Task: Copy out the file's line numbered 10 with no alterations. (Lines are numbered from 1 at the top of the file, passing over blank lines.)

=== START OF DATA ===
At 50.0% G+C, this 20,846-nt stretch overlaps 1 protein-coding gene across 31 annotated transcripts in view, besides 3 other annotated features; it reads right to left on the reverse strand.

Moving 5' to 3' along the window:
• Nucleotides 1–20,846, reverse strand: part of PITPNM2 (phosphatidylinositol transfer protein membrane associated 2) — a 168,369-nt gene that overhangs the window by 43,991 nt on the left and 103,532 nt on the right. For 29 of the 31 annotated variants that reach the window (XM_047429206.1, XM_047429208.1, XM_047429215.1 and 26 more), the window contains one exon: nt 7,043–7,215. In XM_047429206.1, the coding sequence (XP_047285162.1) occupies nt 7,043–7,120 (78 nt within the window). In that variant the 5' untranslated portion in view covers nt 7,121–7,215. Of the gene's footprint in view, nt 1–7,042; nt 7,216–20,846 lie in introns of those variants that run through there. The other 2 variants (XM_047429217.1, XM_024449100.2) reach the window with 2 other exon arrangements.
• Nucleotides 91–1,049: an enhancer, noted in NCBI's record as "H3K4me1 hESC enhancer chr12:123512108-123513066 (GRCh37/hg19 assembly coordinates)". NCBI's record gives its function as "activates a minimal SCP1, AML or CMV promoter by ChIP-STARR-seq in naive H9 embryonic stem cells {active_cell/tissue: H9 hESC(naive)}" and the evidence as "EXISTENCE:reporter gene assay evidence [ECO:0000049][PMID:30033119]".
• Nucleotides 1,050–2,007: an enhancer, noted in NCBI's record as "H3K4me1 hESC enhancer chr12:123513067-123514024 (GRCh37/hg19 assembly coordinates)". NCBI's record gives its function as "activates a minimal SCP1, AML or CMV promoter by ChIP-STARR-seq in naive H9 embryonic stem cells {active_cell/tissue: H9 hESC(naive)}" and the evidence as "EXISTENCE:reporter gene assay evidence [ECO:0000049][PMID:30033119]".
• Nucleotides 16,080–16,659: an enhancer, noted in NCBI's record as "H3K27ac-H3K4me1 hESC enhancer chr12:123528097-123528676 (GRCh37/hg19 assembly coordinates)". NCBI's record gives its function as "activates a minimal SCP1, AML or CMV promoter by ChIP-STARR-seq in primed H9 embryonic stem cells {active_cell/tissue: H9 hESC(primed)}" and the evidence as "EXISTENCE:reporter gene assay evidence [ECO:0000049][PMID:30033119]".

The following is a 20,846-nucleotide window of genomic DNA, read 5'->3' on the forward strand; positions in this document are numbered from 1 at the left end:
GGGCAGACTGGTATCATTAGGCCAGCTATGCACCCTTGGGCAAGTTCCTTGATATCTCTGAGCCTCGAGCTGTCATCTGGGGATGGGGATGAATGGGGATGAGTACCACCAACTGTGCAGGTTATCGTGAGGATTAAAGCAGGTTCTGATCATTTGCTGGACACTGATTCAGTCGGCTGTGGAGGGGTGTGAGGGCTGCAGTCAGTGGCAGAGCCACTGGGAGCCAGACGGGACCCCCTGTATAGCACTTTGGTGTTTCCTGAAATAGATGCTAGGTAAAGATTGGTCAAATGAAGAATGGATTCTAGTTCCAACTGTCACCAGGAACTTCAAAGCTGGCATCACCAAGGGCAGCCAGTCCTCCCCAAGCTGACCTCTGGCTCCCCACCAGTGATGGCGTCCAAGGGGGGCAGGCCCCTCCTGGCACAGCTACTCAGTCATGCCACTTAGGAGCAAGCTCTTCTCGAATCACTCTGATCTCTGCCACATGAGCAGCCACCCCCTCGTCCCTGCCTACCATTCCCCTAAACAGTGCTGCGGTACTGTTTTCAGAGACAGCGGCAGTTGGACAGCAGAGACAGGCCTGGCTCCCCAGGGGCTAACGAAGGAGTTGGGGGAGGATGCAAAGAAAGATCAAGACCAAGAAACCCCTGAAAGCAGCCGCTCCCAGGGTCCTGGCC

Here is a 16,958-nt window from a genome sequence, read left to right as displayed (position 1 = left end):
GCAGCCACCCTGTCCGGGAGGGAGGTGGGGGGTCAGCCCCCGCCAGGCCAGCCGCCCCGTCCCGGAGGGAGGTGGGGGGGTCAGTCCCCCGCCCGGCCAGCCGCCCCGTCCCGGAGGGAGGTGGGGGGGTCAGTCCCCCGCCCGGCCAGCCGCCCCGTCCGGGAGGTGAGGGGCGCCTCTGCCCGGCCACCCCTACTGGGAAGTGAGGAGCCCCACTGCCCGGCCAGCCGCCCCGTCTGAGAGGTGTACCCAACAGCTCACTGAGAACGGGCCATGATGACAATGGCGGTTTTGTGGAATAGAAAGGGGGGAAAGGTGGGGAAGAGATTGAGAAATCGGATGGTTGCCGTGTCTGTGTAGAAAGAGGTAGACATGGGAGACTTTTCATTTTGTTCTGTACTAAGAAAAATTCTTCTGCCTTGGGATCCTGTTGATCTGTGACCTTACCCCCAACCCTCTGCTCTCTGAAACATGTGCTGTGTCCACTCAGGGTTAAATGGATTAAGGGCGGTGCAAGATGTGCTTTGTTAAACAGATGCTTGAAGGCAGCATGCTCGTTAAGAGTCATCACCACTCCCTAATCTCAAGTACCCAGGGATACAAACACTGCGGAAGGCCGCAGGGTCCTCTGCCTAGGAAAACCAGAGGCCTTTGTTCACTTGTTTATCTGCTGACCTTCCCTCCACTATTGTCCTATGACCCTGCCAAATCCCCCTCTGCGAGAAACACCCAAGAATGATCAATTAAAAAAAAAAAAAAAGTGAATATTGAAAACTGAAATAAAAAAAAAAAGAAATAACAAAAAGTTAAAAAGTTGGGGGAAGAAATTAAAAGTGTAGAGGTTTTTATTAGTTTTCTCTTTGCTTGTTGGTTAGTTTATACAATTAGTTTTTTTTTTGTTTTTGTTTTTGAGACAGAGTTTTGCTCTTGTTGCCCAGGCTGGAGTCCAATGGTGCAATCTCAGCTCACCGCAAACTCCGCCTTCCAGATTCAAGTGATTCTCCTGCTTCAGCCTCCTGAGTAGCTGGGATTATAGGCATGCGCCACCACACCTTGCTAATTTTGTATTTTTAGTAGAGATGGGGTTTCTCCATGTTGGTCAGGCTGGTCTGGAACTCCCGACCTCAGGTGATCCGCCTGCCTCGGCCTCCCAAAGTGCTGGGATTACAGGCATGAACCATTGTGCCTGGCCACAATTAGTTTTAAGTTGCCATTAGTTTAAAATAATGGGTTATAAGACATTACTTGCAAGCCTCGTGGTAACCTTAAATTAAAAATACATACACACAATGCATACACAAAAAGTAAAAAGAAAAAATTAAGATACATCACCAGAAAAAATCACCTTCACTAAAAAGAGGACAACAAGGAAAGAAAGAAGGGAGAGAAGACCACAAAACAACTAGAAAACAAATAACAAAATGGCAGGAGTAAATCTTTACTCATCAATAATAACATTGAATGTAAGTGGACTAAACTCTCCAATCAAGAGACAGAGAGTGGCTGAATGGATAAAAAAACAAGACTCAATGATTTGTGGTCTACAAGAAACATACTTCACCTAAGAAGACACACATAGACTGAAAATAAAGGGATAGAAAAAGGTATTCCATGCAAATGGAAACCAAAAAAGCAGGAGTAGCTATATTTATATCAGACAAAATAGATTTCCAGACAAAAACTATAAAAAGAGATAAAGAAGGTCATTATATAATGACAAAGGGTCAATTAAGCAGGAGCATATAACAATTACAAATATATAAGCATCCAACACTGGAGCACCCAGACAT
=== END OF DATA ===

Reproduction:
GCAGCCACCCTGTCCGGGAGGGAGGTGGGGGGTCAGCCCCCGCCAGGCCAGCCGCCCCGTCCCGGAGGGAGGTGGGGGGGTCAGTCCCCCGCCCGGCCAGCCGCCCCGTCCCGGAGGGAGGTGGGGGGGTCAGTCCCCCGCCCGGCCAGCCGCCCCGTCCGGGAGGTGAGGGGCGCCTCTGCCCGGCCACCCCTACTGGGAAGTGAGGAGCCCCACTGCCCGGCCAGCCGCCCCGTCTGAGAGGTGTACCCAACAGCTCACTGAGAACGGGCCATGATGACAATGGCGGTTTTGTGGAATAGAAAGGGGGGAAAGGTGGGGAAGAGATTGAGAAATCGGATGGTTGCCGTGTCTGTGTAGAAAGAGGTAGACATGGGAGACTTTTCATTTTGTTCTGTACTAAGAAAAATTCTTCTGCCTTGGGATCCTGTTGATCTGTGACCTTACCCCCAACCCTCTGCTCTCTGAAACATGTGCTGTGTCCACTCAGGGTTAAATGGATTAAGGGCGGTGCAAGATGTGCTTTGTTAAACAGATGCTTGAAGGCAGCATGCTCGTTAAGAGTCATCACCACTCCCTAATCTCAAGTACCCAGGGATACAAACACTGCGGAAGGCCGCAGGGTCCTCTGCCTAGGAAAACCAGAGGCCTTTGTTCACTTGTTTATCTGCTGACCTTCCCTCCACTATTGTCCTATGACCCTGCCAAATCCCCCTCTGCGAGAAACACCCAAGAATGATCAATTAAAAAAAAAAAAAAAGTGAATATTGAAAACTGAAATAAAAAAAAAAAGAAATAACAAAAAGTTAAAAAGTTGGGGGAAGAAATTAAAAGTGTAGAGGTTTTTATTAGTTTTCTCTTTGCTTGTTGGTTAGTTTATACAATTAGTTTTTTTTTTGTTTTTGTTTTTGAGACAGAGTTTTGCTCTTGTTGCCCAGGCTGGAGTCCAATGGTGCAATCTCAGCTCACCGCAAACTCCGCCTTCCAGATTCAAGTGATTCTCCTGCTTCAGCCTCCTGAGTAGCTGGGATTATAGGCATGCGCCACCACACCTTGCTAATTTTGTATTTTTAGTAGAGATGGGGTTTCTCCATGTTGGTCAGGCTGGTCTGGAACTCCCGACCTCAGGTGATCCGCCTGCCTCGGCCTCCCAAAGTGCTGGGATTACAGGCATGAACCATTGTGCCTGGCCACAATTAGTTTTAAGTTGCCATTAGTTTAAAATAATGGGTTATAAGACATTACTTGCAAGCCTCGTGGTAACCTTAAATTAAAAATACATACACACAATGCATACACAAAAAGTAAAAAGAAAAAATTAAGATACATCACCAGAAAAAATCACCTTCACTAAAAAGAGGACAACAAGGAAAGAAAGAAGGGAGAGAAGACCACAAAACAACTAGAAAACAAATAACAAAATGGCAGGAGTAAATCTTTACTCATCAATAATAACATTGAATGTAAGTGGACTAAACTCTCCAATCAAGAGACAGAGAGTGGCTGAATGGATAAAAAAACAAGACTCAATGATTTGTGGTCTACAAGAAACATACTTCACCTAAGAAGACACACATAGACTGAAAATAAAGGGATAGAAAAAGGTATTCCATGCAAATGGAAACCAAAAAAGCAGGAGTAGCTATATTTATATCAGACAAAATAGATTTCCAGACAAAAACTATAAAAAGAGATAAAGAAGGTCATTATATAATGACAAAGGGTCAATTAAGCAGGAGCATATAACAATTACAAATATATAAGCATCCAACACTGGAGCACCCAGACAT